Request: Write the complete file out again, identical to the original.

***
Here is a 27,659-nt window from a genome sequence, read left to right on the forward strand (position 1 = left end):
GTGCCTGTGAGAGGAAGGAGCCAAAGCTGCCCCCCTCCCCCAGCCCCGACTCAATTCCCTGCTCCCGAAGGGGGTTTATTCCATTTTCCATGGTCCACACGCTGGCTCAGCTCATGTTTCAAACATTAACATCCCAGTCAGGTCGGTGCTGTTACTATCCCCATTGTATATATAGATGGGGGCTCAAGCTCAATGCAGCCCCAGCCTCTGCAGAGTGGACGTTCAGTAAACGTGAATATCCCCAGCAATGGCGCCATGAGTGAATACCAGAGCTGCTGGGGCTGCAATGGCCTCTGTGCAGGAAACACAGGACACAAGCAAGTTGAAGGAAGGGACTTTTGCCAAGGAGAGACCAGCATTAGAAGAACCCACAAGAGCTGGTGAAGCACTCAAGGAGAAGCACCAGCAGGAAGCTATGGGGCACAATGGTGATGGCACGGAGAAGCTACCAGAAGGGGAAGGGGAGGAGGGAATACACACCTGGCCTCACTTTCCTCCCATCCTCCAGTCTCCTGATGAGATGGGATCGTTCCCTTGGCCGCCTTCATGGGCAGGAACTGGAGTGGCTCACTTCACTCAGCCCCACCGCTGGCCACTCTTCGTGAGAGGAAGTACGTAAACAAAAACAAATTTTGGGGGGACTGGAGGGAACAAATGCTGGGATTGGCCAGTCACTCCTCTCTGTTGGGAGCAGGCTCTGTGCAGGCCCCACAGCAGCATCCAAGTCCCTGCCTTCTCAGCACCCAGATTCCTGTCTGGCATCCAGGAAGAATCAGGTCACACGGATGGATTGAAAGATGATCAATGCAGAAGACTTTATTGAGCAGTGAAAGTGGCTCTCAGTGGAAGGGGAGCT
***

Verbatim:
Here is a 27,659-nt window from a genome sequence, read left to right on the forward strand (position 1 = left end):
GTGCCTGTGAGAGGAAGGAGCCAAAGCTGCCCCCCTCCCCCAGCCCCGACTCAATTCCCTGCTCCCGAAGGGGGTTTATTCCATTTTCCATGGTCCACACGCTGGCTCAGCTCATGTTTCAAACATTAACATCCCAGTCAGGTCGGTGCTGTTACTATCCCCATTGTATATATAGATGGGGGCTCAAGCTCAATGCAGCCCCAGCCTCTGCAGAGTGGACGTTCAGTAAACGTGAATATCCCCAGCAATGGCGCCATGAGTGAATACCAGAGCTGCTGGGGCTGCAATGGCCTCTGTGCAGGAAACACAGGACACAAGCAAGTTGAAGGAAGGGACTTTTGCCAAGGAGAGACCAGCATTAGAAGAACCCACAAGAGCTGGTGAAGCACTCAAGGAGAAGCACCAGCAGGAAGCTATGGGGCACAATGGTGATGGCACGGAGAAGCTACCAGAAGGGGAAGGGGAGGAGGGAATACACACCTGGCCTCACTTTCCTCCCATCCTCCAGTCTCCTGATGAGATGGGATCGTTCCCTTGGCCGCCTTCATGGGCAGGAACTGGAGTGGCTCACTTCACTCAGCCCCACCGCTGGCCACTCTTCGTGAGAGGAAGTACGTAAACAAAAACAAATTTTGGGGGGACTGGAGGGAACAAATGCTGGGATTGGCCAGTCACTCCTCTCTGTTGGGAGCAGGCTCTGTGCAGGCCCCACAGCAGCATCCAAGTCCCTGCCTTCTCAGCACCCAGATTCCTGTCTGGCATCCAGGAAGAATCAGGTCACACGGATGGATTGAAAGATGATCAATGCAGAAGACTTTATTGAGCAGTGAAAGTGGCTCTCAGTGGAAGGGGAGCT